Saturday, July 21, 2012

It's a Conspiracy!

My most recent Flash Fiction entry:
#ThursThreads - 
I was given a prompt to use the line “They take this seriously” in the piece, and a limit of 250 words.  This is also a snippet of "Under the Granite Lies", which is one of my paranormal works in progress. I was glad to be able to incorprate the prompt line. 
               Right before we got to the door I grabbed his arm.  “Aaron, I just, well…please remember that I never wanted you to have to know the things that you are about to find out."

             “Whatever I find out, I promise it won’t change the way I feel about you, Lauren,” he said. 
I clasped his hand as we walked through the house and down the hall toward the basement steps where the meeting room was.  “I can’t believe I’m walking through Camp David,” he murmured as we passed framed photos of past Presidents on the wall.
I knocked on the door, waited for it to buzz, and then pushed it open.  The room was empty, so we slid into two chairs in the back row.    
A few moments later, the door on the other side of the room opened and Dad came in. 
Aaron stood and saluted him, “Mr. President.”
“Please, it’s just Gerald here.”  He shook Aaron’s hand and patted his shoulder.
I imagined all the things Aaron might be thinking.  I was sure his mind was whirling with every possible scenario except the right one.    
The door opened again, and Victor came in, carrying a cardboard box.  He was followed by two guards, one whom we had seen earlier on the path to the garden.  They looked human enough, unless one was to accidently touch their icy cold skin.  
Victor wore a Coca-Cola logo t-shit.
“They take this seriously?” Aaron whispered.
“Oh yes.  Very.”  I assured him.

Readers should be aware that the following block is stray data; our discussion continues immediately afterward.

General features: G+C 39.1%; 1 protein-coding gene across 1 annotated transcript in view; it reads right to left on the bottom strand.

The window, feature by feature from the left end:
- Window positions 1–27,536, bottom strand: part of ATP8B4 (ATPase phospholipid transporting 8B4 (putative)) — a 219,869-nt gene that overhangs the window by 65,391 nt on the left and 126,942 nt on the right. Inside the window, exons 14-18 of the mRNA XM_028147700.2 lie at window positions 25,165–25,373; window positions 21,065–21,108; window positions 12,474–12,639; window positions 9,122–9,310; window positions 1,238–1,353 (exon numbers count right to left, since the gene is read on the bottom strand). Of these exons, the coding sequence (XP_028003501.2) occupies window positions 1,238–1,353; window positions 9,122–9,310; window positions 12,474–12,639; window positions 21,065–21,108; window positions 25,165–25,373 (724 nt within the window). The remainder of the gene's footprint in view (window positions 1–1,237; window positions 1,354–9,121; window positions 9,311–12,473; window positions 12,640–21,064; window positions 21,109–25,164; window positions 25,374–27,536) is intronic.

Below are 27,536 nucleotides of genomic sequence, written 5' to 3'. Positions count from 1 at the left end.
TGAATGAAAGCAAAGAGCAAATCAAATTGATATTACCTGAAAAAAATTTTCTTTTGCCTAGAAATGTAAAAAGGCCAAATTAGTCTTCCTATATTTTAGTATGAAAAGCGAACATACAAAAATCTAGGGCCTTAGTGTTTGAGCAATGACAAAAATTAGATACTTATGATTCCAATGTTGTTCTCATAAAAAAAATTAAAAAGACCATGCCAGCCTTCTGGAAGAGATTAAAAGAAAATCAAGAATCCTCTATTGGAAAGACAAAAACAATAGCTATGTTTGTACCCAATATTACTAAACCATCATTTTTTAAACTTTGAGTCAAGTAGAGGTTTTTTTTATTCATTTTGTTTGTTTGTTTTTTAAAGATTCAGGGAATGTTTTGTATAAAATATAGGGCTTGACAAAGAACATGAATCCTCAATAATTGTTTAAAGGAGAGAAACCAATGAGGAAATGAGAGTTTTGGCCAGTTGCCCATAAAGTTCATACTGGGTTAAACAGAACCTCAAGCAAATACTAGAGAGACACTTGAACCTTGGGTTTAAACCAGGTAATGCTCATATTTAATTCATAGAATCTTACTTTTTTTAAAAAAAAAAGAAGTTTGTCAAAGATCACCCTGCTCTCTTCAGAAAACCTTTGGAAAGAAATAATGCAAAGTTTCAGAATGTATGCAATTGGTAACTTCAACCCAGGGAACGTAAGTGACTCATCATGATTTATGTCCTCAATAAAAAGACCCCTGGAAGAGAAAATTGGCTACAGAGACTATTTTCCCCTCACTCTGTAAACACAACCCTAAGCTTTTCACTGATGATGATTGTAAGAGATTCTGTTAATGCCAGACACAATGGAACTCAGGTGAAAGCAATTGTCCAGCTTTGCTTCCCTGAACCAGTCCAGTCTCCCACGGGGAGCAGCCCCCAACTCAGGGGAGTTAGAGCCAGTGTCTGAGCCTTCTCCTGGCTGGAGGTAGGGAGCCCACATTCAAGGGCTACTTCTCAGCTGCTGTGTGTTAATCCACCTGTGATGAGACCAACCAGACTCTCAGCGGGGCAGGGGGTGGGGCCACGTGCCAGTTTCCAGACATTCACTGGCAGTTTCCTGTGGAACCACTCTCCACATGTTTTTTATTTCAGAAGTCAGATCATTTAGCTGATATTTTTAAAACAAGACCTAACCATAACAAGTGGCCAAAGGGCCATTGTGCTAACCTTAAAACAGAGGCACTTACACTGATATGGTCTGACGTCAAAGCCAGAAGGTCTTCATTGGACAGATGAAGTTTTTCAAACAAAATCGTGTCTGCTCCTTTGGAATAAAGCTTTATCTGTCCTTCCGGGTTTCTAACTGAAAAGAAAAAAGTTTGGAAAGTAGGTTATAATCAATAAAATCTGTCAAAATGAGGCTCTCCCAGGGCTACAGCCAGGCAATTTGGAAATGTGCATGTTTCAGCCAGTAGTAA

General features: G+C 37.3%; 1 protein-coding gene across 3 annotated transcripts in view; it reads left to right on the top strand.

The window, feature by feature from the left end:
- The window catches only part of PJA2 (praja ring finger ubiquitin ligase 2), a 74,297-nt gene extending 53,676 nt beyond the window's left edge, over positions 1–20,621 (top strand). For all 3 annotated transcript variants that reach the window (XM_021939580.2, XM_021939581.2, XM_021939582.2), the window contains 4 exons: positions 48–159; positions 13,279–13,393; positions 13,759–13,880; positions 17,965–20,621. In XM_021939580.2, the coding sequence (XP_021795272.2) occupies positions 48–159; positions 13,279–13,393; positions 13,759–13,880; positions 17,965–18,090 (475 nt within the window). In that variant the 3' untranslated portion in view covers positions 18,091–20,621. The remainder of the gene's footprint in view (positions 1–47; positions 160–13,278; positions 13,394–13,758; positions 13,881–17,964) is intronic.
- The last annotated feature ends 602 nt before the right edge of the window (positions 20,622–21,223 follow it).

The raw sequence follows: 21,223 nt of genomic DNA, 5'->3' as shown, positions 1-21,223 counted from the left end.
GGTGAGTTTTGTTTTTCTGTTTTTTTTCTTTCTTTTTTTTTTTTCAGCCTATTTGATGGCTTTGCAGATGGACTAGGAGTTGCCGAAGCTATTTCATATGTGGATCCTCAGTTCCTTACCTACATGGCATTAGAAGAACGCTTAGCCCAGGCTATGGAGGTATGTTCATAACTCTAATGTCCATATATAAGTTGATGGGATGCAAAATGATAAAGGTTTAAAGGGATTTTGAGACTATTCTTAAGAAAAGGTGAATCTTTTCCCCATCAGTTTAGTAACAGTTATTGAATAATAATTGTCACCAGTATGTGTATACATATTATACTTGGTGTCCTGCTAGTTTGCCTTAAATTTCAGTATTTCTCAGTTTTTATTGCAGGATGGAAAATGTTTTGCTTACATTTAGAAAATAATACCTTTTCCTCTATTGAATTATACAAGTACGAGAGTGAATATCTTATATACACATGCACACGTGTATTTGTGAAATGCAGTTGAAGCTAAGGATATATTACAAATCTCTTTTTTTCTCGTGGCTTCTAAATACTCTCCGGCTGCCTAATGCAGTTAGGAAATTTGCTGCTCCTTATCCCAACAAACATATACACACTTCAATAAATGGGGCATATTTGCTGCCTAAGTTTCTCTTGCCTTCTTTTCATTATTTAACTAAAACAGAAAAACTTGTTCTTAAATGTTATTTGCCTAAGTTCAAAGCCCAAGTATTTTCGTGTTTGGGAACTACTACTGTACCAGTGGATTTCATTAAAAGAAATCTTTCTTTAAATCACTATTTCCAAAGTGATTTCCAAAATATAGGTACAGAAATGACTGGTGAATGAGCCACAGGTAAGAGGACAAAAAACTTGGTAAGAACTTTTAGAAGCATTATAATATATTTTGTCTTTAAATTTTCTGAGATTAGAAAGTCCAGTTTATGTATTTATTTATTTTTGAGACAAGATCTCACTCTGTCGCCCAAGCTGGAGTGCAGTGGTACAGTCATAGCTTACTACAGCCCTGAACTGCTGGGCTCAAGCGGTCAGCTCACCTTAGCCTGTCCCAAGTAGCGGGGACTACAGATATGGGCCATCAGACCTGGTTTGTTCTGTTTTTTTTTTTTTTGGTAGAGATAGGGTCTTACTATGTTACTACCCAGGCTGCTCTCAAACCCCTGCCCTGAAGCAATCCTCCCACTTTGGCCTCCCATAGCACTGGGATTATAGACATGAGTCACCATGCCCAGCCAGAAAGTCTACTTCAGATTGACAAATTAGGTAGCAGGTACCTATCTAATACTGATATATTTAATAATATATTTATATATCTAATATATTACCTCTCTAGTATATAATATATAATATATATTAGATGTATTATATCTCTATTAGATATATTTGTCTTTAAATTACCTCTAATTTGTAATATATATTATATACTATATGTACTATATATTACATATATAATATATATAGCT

(photo of Camp David in winter, taken from Wikipedia.)


Friday, July 13, 2012

Desert Rain

In honor of the rain that Las Vegas has finally received, here is a poem I wrote in 2004 about redemption (from what? from anything.):

Ghost of a Chance

The desolate desert land mimics the way I feel now.
Dry, emotionless, empty.
No life.
I stand alone in the deafening silence, the grainy sands blowing around me.
Taunting me.
I have never felt so empty.

Above the orange mesas, a speckling of white clouds swarm like vultures.
Somewhere in the distance, a crow calls.
The clouds grow, billowing from white to gray to black.
I am afraid of what they bring.

There is nowhere for me to hide.
A loud crack of thunder rumbles in the distance.
I wince, not knowing what to expect.
I shield my heart with my hands as if to keep it from danger.
A sound rushes toward me, a soft vibration.
I stand strong, holding my ground, there is nothing else I can do but wait.
The rain falls at my feet and I slowly lift my face to it.
It feels cool and refreshing in this arid air, enveloping me in the sweet smell of newness.
I feel the rain on my skin, in my hands, and through my soul.
My heart opens to accept this gift of nature's redemption,
And every piece of my being feels refreshed and vibrant.